Posted by: miilee | March 15, 2011

Nothing Fatal


She must have faith, she kept telling herself. She looked at herself in the mirror. For 45, she looked pretty, people told her. She had long brown hair, hazel, almond-shaped eyes and slightly petulant shapely lips. One could just see the slight wrinkles at the corners of her eyes and the etched laughter lines. She wasn’t one to hide her age but one of those women who acquire elegance with every passing year. Each new wrinkle just added to the beauty of her face. Barring a slight eye shadow and lipstick, she barely used any make up. Even to the parties, she just put on an elegant dress and an even more elegant smile. That was enough to make her the most luminescent person present.

But now, as she stared at her reflection, she could see nothing of that beautiful woman. For the first time, she saw a very worried, single and lonely woman.

Faith, she repeated to herself. She must have faith.

But she found her hold on positivism slackening as she kept running the last few days over and over in her head.

When Nancy had died two weeks ago, it hadn’t exactly been a shock. She’d been diagnosed with breast cancer a year ago. Yet, the absence of Nancy’s cheerful laughter at the other end of the line made the reality even more dreadful. It had dawned on her just yesterday, that even she could fall victim for cancer. She’d never examined herself before; it never occurred to her that something like cancer could happen to her.

She’d gone online and checked how to detect the cancer and examined herself. When she’d first felt the lump in her own right breast, she’d pulled back her hand in horror, not wanting to believe the tell-tale indicator. She’d then cried herself to exhaustion. The next day, she’d excused herself from a party and made an appointment for a medical check up. The doctor had had to ask her to stop shaking while she conducted the mammogram test.

It had taken all her energy; she didn’t know what she was going to do. The doctor had told her not to worry and that her results would come in the next day. But she couldn’t stop thinking of Nancy. Had her doctor too told her not to worry? Had she too been crying like this before she got the results? What was she going to do when they handed her the documents spelling her death? Would she be one of those people who looked beautiful even when they lay in the coffin? Or would she shrivel up like Nancy had in the last year of her life? Would people even remember her beautiful self? Or will they only remember her last, depressing face? Would they even remember her, either ways? Would anyone care enough to remember? Would anyone put wreaths of flowers on her grave on her birthday? She didn’t have a sibling, spouse or offspring she could turn to in her misery, who would want her to live as much as she did.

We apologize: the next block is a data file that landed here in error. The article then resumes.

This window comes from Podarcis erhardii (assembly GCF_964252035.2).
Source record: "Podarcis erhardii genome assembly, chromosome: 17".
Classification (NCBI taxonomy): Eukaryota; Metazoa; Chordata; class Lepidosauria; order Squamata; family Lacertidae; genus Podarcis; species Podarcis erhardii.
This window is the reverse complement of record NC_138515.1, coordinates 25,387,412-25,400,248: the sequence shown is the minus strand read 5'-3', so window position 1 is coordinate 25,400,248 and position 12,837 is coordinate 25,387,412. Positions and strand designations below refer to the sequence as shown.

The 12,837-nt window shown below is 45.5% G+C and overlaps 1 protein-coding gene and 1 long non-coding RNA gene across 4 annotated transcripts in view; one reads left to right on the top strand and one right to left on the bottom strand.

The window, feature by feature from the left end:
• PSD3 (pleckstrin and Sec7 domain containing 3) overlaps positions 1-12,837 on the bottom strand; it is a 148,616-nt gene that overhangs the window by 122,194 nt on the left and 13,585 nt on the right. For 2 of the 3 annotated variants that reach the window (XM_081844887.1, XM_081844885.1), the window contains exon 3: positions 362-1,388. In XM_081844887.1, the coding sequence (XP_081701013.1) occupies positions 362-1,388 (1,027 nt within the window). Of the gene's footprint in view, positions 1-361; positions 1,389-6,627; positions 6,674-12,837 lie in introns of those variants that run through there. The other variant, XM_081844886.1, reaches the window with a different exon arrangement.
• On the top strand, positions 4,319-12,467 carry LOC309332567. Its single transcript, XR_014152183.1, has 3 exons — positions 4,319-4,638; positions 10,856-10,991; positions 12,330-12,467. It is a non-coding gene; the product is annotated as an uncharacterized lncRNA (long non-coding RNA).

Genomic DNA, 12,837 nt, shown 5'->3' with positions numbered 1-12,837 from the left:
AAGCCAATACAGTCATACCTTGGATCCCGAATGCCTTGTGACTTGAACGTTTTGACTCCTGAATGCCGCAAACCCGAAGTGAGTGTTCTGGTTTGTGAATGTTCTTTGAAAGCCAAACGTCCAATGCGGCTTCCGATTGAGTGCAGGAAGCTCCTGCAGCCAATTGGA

Tears engulfed her again. It was a tidal wave that was sweeping her away without her consent, pulling the very ground from beneath her feet and tossing her about, ruthlessly. She felt the salty, choking feel in her throat. She felt the air leave her lungs and realized, panic-stricken, that it wouldn’t come back to her. At the same moment, she became aware of a sharp stab of pain running through her breast. It was like the little lump had decided that it didn’t want to gnaw at her like it had with Nancy. It wanted to devour her whole, right there, when no one could hear her or help her. She could feel its grip strengthening, expanding across her lungs and clutching at her wind pipe like an iron fist….